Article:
What is it about?
Photoswitches are a group of molecules that change their structure in the presence of light with light. In the absence of light, or when exposed to a different color of light, they can reverse this change. A very efficient class of photoswitches are diarylethenes (DAEs). In this study, nine new DAEs based on a molecule called 7 deazaadenosine were developed and tested. One of them had an electron withdrawing group called Ph(CF3)2 attached to it. The addition of this group improved the efficiency of the DAE switch. This new DAE shows the highest ever recorded light induced regulation efficiency for a single reaction. It is a completely reversible, thermally stable, and highly efficient switch. This makes it a prime candidate for many, high level applications.
Photo by Warren Umoh on Unsplash
Why is it important?
DAEs can be added to short molecule chains called oligonucleotides, which are the building blocks of DNA. Adding these molecules allows the light induced regulation of DNA structure and function. It can control how DNA strands bind into a helix. The new photoswitch allows control over the bonds between different DNA strands (base pairing). It can also help control transcription, an essential cellular process in which DNA is converted into a “recipe” for a protein. This kind of control over nature's building blocks has many uses in synthetic biology and nanotechnology. It can eventually help create custom cellular systems. KEY TAKEAWAY: The newly identified DAE has record breaking efficiency as a photoswitch. It can be used to control the structure and function of DNA. This makes it a major step towards controllable synthetic biology.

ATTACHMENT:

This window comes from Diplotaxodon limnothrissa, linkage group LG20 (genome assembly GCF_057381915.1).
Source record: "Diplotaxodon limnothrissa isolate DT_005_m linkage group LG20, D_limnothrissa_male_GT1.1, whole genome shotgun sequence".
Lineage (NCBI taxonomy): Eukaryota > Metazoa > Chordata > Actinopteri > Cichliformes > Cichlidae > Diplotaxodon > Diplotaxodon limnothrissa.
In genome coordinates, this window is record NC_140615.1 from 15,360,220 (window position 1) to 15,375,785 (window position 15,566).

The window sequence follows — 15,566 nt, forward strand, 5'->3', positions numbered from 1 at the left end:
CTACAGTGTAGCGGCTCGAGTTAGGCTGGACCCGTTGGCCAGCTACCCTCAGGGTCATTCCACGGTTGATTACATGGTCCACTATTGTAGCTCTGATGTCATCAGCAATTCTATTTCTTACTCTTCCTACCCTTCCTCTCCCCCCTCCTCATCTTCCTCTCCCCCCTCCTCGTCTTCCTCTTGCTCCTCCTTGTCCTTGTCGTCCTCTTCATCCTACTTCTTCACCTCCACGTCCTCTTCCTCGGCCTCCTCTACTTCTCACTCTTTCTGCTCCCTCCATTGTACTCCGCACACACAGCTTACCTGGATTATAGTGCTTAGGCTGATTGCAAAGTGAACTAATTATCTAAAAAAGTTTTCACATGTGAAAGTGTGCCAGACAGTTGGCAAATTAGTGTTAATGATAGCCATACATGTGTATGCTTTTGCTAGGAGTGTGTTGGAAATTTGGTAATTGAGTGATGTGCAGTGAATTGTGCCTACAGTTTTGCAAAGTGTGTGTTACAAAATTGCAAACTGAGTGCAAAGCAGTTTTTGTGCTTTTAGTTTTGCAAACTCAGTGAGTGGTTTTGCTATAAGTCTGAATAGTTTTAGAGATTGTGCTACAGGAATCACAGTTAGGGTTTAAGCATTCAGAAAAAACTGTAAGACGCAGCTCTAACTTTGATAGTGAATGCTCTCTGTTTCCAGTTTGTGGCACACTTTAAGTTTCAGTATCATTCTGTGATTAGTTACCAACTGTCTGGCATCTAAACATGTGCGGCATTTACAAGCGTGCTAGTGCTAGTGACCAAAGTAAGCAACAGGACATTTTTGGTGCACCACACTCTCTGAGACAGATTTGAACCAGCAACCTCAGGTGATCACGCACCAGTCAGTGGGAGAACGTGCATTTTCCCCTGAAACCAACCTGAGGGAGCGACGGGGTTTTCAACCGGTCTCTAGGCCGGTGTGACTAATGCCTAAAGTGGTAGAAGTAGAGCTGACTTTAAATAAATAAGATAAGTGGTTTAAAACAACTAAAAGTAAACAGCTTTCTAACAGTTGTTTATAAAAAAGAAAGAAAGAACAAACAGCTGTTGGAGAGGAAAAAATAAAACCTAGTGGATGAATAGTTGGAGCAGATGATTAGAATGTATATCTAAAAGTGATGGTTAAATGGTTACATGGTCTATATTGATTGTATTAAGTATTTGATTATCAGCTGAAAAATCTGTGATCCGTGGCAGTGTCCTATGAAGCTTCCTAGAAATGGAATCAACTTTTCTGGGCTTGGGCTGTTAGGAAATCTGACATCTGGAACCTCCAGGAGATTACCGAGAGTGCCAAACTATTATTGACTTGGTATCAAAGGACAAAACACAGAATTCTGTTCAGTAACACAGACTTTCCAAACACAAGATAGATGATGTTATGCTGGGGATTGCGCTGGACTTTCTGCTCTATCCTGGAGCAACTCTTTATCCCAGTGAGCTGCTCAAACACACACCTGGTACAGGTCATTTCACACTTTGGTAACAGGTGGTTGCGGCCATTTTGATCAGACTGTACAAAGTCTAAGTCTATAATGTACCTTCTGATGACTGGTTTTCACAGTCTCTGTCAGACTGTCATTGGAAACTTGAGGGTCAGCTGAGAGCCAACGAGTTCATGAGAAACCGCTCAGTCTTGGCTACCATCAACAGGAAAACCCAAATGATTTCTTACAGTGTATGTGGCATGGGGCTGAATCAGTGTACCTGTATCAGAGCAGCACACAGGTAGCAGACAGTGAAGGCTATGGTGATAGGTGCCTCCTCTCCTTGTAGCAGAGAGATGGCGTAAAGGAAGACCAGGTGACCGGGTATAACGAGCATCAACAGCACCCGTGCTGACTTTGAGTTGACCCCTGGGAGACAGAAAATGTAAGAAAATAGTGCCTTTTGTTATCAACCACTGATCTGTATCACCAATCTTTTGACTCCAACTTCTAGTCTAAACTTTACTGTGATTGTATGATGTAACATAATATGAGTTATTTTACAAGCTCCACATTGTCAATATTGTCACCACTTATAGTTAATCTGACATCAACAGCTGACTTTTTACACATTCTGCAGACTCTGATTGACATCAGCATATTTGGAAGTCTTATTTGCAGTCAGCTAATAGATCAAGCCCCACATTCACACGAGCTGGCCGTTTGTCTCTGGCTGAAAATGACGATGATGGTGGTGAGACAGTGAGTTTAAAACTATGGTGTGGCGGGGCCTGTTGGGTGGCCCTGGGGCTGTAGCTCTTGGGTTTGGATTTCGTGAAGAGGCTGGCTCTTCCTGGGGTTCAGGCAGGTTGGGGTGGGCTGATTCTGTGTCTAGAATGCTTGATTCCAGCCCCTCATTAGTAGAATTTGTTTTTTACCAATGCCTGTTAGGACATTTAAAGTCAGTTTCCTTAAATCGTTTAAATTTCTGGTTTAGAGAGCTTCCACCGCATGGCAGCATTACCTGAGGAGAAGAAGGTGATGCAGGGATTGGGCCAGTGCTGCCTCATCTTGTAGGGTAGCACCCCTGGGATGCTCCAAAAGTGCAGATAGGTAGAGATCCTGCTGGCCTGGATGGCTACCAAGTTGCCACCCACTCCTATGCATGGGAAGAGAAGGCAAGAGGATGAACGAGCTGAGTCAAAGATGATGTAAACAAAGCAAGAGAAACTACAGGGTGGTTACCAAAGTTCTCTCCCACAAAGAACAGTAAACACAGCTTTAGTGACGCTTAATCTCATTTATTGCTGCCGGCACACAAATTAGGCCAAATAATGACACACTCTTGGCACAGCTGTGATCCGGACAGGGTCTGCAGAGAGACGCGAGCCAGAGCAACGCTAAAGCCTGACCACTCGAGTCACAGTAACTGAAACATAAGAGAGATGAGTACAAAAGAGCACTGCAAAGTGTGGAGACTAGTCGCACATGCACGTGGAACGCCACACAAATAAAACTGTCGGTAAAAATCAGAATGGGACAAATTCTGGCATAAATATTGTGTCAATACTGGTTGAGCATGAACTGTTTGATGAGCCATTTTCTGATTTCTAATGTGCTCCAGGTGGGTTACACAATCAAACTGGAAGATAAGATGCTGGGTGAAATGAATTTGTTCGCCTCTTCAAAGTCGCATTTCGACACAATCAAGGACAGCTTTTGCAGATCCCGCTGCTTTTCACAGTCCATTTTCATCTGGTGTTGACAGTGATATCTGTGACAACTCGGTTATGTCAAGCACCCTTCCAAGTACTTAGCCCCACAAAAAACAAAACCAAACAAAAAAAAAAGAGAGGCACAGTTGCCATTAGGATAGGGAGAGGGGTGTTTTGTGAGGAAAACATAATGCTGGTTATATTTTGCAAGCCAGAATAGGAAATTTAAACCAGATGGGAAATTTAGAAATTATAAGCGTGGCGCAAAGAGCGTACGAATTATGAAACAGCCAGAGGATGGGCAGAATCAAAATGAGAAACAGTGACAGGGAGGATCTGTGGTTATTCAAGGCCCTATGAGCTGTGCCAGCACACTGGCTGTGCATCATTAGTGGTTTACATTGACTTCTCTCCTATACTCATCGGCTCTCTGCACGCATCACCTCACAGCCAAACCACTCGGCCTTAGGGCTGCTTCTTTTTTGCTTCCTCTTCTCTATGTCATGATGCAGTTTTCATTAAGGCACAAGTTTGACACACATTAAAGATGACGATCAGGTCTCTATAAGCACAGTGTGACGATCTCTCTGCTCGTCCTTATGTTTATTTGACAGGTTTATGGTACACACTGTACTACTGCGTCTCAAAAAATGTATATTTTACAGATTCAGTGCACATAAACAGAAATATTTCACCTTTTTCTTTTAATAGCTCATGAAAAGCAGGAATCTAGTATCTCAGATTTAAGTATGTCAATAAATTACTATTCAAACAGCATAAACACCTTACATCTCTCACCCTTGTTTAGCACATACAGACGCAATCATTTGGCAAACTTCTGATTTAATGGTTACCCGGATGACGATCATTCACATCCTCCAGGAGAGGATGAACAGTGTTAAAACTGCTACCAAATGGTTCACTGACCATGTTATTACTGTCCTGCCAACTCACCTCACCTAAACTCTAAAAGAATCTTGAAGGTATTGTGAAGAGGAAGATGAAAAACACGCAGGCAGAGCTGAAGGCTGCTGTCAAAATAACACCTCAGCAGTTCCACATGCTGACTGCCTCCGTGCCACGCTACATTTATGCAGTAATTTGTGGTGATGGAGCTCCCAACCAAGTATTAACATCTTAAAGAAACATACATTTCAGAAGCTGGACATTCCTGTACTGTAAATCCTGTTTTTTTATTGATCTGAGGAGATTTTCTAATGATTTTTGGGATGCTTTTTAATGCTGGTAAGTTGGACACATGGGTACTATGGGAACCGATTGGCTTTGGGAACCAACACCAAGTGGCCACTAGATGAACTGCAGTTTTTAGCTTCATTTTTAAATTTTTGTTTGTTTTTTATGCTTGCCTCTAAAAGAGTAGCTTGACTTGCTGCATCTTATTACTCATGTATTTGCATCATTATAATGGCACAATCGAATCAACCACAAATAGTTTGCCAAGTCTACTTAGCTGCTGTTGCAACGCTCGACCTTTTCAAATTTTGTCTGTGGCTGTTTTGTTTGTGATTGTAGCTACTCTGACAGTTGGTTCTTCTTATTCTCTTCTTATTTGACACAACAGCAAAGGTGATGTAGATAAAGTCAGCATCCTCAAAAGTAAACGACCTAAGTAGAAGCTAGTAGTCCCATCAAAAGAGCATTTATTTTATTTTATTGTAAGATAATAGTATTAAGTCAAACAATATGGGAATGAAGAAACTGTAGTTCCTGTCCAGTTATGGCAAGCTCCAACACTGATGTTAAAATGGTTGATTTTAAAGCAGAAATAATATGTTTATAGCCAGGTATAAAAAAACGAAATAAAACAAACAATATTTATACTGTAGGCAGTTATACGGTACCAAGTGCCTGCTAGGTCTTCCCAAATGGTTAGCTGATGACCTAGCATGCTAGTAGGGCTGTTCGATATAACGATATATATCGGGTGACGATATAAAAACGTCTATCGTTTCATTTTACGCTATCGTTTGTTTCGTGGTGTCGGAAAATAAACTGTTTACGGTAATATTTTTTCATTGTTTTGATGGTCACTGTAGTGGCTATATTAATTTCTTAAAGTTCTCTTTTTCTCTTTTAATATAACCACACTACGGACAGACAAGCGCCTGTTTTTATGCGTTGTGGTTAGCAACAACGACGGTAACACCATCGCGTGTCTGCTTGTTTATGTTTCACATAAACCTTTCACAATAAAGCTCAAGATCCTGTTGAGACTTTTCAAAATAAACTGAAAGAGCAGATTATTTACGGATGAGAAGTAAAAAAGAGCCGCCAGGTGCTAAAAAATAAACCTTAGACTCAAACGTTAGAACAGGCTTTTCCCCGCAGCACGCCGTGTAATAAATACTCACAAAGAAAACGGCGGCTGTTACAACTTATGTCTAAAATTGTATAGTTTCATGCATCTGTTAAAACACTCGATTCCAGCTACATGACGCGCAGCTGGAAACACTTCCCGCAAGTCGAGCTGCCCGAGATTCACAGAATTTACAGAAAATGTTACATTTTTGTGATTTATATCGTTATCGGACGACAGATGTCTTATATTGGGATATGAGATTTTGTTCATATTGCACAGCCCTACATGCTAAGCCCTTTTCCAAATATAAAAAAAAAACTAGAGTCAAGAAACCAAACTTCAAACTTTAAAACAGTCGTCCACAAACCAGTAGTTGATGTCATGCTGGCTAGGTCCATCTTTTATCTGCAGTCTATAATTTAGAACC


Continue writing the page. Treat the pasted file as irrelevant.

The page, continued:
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This page is a summary of: Optochemical control of transcription by the use of 7-deaza-adenosine-based diarylethenes, Chemical Communications, January 2021, Royal Society of Chemistry,
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